Update: New study finds PFAS in rainwater

Clean water

Unsafe levels of toxic chemicals are present in rainwater throughout the globe, according to a new study published in the journal Environmental Science and Technology. The study confirmed that per- and polyfluoroalkyl substances (PFAS) are so widespread in the environment that they now make their way into the Earth’s atmosphere usually as a result of sea spray aerosols. It’s from there that PFAS make their way into global rainwater systems, which has resulted in PFAS-contaminated soil across the world, often at levels in excess of recommended health guidelines. The U.S. Environmental Protection Agency recently announced new health advisories for two types of PFAS, PFOA and PFOS, which were both identified in the rainwater samples taken during the study, usually at levels exceeding health advisories. As a solution to this serious public health threat, the study recommends what we’ve been advocating for for years: clean up the PFAS that’s already in the environment and turn off the tap on all PFAS as soon as possible.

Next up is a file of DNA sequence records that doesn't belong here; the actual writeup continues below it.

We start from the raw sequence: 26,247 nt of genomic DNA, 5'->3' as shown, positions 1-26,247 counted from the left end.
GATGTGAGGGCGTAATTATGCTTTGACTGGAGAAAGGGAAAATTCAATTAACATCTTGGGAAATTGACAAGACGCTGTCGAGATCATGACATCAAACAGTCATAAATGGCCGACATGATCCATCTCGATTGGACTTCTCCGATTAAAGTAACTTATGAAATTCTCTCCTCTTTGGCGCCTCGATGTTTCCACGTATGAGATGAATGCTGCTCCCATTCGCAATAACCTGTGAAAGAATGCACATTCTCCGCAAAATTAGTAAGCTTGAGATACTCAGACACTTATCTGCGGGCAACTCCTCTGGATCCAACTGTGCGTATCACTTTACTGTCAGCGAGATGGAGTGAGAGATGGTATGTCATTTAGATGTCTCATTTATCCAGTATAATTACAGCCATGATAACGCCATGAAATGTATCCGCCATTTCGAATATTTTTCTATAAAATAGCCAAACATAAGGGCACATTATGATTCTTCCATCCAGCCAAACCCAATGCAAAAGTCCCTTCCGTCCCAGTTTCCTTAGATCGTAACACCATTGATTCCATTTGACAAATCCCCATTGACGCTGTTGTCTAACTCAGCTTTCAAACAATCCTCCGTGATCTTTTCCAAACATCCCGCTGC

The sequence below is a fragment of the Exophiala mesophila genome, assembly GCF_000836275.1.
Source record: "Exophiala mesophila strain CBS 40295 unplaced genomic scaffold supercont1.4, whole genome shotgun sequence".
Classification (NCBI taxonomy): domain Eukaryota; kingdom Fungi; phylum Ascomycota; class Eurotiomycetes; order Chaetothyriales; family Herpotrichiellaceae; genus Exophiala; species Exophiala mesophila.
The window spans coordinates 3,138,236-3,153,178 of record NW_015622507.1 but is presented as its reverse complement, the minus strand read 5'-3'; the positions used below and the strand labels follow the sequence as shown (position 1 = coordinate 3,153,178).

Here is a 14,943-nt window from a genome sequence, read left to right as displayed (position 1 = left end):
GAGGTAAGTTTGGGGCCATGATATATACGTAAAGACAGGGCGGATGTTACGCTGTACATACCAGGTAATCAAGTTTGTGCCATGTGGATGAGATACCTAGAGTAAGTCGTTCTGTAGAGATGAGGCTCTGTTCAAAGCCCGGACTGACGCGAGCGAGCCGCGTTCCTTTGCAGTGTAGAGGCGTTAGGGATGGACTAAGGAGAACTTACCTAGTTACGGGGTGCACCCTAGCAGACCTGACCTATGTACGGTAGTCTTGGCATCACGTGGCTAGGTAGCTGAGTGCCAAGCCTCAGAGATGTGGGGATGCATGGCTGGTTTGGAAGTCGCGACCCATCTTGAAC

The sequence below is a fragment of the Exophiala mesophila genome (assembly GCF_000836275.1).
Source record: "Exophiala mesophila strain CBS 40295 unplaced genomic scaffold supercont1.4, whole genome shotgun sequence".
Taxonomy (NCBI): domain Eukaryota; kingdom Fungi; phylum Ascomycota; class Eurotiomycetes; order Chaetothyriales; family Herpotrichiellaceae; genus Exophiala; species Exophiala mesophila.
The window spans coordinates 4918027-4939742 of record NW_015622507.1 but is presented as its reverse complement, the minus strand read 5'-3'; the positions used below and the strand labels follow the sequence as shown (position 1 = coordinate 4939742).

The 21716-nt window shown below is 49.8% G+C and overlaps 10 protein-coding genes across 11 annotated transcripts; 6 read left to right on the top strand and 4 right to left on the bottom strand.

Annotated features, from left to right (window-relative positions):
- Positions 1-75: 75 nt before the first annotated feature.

Sean Hoffmann

Federal Legislative Advocate

Matt Casale

Former Director, Environment Campaigns, PIRG


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